8. In terms of effectiveness and reach, how is JKJR different from the Road Safety Council? – Karim Sazali, Petaling Jaya
The JKJR is a one-stop government agency involved in coordinating and implementing policies and road safety strategies and programmes based on global best practices. The Road Safety Council is an NGO comprising diversified members from the Government, private sectors and other NGOs. Its main role is to support and complement the efforts of the JKJR by mobilising the private sector and the community to support all government road safety initiatives and programmes.
9. What can be done with traffic signs to make them more effective in improving road safety? – Kim de Souza, Gombak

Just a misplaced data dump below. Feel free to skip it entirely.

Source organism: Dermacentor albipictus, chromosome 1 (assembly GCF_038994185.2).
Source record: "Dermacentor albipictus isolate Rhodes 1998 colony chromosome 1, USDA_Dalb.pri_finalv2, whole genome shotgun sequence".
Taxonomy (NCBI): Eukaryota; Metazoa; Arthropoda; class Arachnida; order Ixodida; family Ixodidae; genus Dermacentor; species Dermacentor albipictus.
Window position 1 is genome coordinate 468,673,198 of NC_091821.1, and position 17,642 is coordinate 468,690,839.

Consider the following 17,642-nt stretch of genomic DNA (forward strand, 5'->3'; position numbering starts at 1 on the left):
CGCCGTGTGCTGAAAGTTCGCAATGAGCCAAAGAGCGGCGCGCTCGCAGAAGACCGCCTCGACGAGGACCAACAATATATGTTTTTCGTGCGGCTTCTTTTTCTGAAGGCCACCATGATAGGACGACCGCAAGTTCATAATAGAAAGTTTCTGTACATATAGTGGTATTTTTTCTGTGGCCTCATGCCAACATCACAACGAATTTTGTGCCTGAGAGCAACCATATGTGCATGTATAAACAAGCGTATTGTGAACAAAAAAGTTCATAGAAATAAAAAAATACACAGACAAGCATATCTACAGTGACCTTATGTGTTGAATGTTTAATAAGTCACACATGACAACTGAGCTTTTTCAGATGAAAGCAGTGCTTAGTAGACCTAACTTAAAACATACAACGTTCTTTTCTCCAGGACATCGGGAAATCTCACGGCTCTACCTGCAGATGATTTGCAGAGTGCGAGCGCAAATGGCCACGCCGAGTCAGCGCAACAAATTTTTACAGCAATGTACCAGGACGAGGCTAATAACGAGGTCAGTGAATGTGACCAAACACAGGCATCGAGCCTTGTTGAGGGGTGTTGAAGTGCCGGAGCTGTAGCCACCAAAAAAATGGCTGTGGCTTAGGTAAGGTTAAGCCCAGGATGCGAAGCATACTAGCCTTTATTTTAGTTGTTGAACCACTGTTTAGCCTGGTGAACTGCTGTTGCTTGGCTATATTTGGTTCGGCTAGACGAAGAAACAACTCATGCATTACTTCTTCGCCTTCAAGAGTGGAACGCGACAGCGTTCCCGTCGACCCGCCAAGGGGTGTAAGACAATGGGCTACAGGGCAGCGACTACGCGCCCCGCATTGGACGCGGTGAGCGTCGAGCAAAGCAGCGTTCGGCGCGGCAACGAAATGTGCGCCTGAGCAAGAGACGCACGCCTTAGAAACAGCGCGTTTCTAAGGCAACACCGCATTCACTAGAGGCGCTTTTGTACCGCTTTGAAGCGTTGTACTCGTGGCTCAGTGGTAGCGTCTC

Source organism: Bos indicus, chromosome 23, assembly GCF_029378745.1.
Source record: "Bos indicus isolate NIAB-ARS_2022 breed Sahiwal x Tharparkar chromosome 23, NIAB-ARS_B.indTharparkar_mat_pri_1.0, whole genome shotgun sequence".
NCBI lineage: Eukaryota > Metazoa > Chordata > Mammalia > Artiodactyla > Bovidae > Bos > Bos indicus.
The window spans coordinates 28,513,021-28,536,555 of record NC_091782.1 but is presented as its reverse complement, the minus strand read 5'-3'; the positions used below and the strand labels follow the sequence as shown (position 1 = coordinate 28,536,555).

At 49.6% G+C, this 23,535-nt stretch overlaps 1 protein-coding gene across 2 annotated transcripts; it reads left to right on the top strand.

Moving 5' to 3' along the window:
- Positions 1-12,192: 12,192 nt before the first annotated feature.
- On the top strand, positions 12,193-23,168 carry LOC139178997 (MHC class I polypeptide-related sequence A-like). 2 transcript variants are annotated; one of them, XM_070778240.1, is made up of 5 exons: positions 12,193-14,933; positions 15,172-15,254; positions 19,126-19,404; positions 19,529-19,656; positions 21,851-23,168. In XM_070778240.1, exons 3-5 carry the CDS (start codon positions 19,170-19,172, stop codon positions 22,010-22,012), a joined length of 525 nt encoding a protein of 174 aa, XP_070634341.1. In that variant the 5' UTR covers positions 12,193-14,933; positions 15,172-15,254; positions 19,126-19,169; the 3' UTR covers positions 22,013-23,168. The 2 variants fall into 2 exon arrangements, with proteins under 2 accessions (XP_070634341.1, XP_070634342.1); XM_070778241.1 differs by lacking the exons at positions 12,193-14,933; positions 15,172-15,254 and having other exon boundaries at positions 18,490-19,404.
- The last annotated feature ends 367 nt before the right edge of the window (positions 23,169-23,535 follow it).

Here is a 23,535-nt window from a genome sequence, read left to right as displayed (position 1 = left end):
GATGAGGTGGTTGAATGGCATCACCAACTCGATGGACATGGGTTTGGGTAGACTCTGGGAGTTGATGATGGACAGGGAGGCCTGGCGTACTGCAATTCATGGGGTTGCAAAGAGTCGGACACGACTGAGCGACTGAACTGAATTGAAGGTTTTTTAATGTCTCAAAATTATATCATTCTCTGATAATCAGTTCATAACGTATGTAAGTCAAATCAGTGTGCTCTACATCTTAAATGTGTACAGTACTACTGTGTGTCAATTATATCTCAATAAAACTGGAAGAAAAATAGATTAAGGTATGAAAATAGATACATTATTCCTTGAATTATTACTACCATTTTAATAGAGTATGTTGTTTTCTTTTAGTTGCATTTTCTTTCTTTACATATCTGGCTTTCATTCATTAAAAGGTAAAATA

At a recent road safety talk given to Public Works Department road maintenance engineers, I showed slides of confusing signs as you leave the KL International Airport after the toll plaza as you are driving back to KL. There are three sets of signages at the junction – left is to KL, centre to KL, and right also to KL. And then I showed them the brake marks of drivers trying to figure their way. Malaysia needs a national review of signages, which are designed by different road authorities without an overall integrated approach. Also, currently, some of the traffic signs are too wordy and crowded with too much information. There are also too many traffic signs placed at intersections. Junctions should have minimal signboards strategically placed for maximum visibility. Intersection signage is very critical to properly guide traffic from the four points of an intersection. Another critical factor is there should be an unobstructed vision. Billboards are a strict NO-NO for junctions as they are a visibility hazard. Landscape should be trimmed to below the effective angle of vision of drivers to eradicate blind spots.